Employers need to acknowledge that the employment process for people of ethnicity begins with the name of the candidate on the CV application.
Despite Diversity and Equality initiatives, prejudice during the paper sift cannot be monitored. If a name cannot be pronounced or seems ethnic, the CV will often end up in the shredder. This is a simple fact. For this reason, HR officials and recruiters on the frontline need an overhaul of their ingrained mind-sets. They are paid to use their expertise to read between the lines to discover talent rather than skin colour.
The ethnic job application process has further disadvantages. For example while such a candidate may be 100% capable, they often do not have the financial resources to invest in professional qualifications like an MBA at places like the renowned Cranfield University School of Management (£35K). The “Professional Qualification” section on a form may often have to be left blank, resulting in the perception that the candidate does not meet the stringent criteria.
I readily admit that I also put myself at a disadvantage. I do not think I am alone in being paranoid about completing online ethnic diversity “monitoring” forms. This may seem like an irrational concern but it is real and I have personally abandoned applications with uncharacteristic defeatism when my application cannot progress if I choose not to state my age, ethnicity etc. Employers need to understand that from an “ethnic” perspective this requirement seemingly provides further ammunition for an application to be rejected.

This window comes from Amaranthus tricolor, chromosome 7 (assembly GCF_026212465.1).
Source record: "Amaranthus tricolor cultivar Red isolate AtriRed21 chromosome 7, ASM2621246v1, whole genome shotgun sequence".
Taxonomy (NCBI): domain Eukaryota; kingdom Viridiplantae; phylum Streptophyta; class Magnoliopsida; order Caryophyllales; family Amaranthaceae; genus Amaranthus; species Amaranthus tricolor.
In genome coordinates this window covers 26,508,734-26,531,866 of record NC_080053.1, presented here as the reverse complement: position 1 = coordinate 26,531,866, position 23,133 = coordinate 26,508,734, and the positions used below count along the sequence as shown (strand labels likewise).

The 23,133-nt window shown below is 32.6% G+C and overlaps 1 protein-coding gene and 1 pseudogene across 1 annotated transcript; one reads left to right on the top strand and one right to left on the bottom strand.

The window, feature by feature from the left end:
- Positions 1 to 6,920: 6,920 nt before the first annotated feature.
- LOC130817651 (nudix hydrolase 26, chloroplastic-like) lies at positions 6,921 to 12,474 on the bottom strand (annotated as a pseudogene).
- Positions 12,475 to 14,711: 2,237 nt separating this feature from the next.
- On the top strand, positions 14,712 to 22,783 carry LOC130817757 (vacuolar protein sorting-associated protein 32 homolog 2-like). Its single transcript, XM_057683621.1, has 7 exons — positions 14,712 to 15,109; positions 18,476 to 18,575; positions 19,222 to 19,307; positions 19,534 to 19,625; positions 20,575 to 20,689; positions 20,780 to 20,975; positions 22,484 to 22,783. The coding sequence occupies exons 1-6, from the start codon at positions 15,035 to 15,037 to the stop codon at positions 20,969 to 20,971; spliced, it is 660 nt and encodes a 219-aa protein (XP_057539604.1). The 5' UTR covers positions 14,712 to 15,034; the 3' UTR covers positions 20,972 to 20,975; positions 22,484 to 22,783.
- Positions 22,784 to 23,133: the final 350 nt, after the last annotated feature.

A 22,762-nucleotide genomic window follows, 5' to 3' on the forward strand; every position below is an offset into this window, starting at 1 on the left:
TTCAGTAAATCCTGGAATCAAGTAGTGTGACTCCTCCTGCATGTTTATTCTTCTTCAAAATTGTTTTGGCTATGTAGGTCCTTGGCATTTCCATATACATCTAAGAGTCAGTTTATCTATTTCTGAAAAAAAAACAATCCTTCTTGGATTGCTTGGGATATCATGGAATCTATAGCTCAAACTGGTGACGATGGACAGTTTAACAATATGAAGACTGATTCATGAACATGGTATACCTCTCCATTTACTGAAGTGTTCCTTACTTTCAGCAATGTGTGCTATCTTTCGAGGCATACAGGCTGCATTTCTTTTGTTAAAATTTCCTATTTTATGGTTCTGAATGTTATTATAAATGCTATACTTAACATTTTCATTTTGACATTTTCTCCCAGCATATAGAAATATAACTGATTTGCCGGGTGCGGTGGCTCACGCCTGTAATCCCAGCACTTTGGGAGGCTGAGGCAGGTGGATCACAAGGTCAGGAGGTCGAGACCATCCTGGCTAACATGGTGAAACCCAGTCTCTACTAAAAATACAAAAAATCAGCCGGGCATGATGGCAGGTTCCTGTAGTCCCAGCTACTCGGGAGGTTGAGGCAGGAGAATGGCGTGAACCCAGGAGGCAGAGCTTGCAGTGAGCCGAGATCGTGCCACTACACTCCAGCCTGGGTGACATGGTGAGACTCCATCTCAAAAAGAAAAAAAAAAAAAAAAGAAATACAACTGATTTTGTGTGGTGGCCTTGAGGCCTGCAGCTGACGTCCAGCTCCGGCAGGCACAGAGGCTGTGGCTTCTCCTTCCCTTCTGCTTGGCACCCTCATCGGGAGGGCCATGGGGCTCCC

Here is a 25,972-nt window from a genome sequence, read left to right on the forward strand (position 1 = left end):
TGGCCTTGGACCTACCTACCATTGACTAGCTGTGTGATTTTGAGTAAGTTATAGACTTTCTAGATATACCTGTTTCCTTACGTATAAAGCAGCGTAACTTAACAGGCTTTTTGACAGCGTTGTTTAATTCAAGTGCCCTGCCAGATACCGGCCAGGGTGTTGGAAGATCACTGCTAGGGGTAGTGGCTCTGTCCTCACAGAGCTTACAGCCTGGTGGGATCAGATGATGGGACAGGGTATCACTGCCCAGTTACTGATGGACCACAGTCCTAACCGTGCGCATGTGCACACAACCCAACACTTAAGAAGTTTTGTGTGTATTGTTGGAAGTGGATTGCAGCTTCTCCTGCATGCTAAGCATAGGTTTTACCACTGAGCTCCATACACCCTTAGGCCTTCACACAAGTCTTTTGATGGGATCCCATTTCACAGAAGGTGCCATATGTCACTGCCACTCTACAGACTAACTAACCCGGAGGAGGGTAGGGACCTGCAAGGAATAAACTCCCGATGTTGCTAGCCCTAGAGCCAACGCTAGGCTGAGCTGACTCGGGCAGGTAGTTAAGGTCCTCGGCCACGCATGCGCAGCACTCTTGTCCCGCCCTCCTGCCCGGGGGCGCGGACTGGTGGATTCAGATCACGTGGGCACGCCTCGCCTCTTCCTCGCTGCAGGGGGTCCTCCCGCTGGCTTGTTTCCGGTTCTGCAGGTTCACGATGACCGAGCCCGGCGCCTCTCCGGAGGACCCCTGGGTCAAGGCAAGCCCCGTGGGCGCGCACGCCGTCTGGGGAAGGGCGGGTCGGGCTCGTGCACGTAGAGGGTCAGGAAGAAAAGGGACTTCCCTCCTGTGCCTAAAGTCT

Ironically, because we “ethnics” struggle so much harder than most in the pursuit of employment, we are invariably potentially going to be the most hardworking and loyal employees.
It should also be noted that the constant automated job rejection emails e.g. “…there were other candidates with better skills than yours…” (or words to that effect) can destroy your soul and confidence. It is for this reason, I believe, that the “ethnic” candidate who makes it to the interview process, should be valued for their tenacity and resilience. More than likely they have had much more endless disappointment than their white counterparts. I don’t think it is surprising if an “ethnic” candidate seems defensive or guarded at an interview. This can be misconstrued but if you keep getting hurt you do need some armour. The rare occasion that you have the opportunity to walk into the interview room, when you take a peek into the offices you rarely see anyone who looks like you especially in big city firms. It is easy to assume, especially when your confidence is already battered, that you will NEVER get the job.
Finally, software systems powered by Oracle like TaleoAplitrak need some serious investigation. Rumours abound that they keep data until eternity. Apparently, if you have applied for too many jobs, been rejected, not used the right key words, alluded to not being under 25 etc your scanned application is sent into cyber space forever and you are blacklisted. It is for this reason I no longer apply for jobs via LinkedIn or on any sites that use this software.
In summary, applying for a job as a person of ethnicity means overcoming several hurdles ranging from discrimination before the start gun has been fired right up to very reasonable, but in many cases due to lack of money, unattainable Professional Qualification requirements. I don’t want allowances to be made on my behalf. I am confident of my skills. Consequently I have stopped crying into my coffee and acquired the skin of a Rhinoceros. “Fall down 7 times get up 8 times” is my mantra.